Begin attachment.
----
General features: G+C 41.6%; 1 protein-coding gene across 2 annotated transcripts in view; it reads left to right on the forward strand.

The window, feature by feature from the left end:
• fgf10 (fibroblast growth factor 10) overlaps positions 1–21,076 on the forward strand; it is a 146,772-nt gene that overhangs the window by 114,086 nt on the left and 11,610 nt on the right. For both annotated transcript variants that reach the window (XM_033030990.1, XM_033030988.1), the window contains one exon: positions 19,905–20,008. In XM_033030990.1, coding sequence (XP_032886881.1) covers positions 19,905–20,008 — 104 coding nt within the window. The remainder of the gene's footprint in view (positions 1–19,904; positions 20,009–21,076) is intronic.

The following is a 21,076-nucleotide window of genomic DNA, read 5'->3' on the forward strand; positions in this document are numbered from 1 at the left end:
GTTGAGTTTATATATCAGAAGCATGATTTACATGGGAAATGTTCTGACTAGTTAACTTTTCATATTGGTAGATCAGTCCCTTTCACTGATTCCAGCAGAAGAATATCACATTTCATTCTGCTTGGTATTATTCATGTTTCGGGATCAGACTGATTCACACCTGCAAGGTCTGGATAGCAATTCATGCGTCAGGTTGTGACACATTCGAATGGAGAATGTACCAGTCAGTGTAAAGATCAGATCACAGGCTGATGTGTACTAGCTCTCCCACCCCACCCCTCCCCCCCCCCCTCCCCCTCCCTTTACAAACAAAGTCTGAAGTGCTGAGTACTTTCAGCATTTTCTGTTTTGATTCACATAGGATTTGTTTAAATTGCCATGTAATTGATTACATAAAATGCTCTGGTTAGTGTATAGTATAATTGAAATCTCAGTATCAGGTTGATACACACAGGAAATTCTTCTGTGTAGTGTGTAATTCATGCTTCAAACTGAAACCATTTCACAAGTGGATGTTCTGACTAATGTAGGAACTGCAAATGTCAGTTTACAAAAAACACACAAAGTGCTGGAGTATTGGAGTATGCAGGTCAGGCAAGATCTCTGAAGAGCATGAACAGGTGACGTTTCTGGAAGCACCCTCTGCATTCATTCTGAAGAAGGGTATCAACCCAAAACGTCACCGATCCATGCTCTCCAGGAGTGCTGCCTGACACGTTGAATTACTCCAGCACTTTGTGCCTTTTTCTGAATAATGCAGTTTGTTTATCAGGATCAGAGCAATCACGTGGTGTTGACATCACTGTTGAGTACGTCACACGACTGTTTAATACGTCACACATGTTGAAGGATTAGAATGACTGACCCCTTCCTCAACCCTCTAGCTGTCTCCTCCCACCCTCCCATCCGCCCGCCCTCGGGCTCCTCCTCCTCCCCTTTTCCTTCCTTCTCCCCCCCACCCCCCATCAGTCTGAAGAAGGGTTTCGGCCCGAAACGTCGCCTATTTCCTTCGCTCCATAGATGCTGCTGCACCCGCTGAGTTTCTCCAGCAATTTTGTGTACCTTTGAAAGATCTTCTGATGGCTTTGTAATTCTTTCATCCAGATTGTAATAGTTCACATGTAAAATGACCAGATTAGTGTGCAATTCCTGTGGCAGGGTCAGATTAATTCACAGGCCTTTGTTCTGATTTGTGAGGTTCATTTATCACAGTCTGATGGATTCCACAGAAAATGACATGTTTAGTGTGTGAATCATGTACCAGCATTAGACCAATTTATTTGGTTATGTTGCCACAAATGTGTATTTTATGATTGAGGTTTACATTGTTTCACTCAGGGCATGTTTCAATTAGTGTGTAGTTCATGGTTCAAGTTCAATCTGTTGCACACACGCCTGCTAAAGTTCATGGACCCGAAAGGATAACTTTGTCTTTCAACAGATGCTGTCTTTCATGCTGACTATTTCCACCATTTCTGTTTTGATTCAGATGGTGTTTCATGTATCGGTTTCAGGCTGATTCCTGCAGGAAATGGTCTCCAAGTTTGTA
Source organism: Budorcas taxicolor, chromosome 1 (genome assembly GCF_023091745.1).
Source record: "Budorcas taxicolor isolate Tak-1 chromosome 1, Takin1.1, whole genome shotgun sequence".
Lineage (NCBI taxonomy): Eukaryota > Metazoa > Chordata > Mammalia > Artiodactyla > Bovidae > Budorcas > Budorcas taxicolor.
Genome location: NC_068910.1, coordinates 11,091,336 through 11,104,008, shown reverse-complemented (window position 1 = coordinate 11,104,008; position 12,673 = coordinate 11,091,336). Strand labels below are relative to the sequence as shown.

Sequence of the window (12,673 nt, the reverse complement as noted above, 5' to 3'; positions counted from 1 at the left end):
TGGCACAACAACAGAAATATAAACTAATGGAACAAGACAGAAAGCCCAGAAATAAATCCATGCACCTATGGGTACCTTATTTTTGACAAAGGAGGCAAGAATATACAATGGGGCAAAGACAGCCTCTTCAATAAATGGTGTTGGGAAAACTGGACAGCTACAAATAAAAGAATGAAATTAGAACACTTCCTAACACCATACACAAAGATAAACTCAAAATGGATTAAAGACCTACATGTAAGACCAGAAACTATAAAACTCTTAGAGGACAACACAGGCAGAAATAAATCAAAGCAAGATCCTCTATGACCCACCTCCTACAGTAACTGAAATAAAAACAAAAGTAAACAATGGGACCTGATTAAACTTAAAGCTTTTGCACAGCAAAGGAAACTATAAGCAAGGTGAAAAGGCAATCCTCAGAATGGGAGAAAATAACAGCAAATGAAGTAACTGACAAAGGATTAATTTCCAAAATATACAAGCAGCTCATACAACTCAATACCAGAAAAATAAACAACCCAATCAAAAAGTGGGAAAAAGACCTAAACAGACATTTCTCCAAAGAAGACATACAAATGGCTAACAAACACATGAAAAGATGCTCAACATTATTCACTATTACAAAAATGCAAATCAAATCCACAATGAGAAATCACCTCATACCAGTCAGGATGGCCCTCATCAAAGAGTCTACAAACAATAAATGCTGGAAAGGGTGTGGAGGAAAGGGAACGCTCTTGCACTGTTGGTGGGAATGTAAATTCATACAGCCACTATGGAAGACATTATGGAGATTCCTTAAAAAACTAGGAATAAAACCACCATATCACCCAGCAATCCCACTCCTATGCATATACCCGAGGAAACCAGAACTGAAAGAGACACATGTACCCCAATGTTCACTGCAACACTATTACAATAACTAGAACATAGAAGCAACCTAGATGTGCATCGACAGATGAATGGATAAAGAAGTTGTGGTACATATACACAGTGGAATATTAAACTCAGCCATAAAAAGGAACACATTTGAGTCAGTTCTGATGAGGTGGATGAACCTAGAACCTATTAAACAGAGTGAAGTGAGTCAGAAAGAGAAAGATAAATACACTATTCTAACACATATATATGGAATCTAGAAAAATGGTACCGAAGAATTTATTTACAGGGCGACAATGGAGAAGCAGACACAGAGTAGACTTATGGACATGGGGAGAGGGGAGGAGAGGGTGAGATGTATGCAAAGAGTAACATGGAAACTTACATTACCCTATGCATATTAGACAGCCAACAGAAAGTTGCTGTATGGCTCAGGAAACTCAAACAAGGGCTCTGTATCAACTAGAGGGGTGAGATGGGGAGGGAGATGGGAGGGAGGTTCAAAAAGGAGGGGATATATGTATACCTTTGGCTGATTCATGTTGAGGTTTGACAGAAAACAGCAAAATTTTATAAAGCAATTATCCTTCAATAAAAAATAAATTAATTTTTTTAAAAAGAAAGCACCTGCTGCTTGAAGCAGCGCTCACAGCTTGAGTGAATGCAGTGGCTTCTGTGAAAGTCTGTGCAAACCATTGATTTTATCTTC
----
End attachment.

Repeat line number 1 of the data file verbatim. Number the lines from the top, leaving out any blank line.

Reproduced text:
General features: G+C 41.6%; 1 protein-coding gene across 2 annotated transcripts in view; it reads left to right on the forward strand.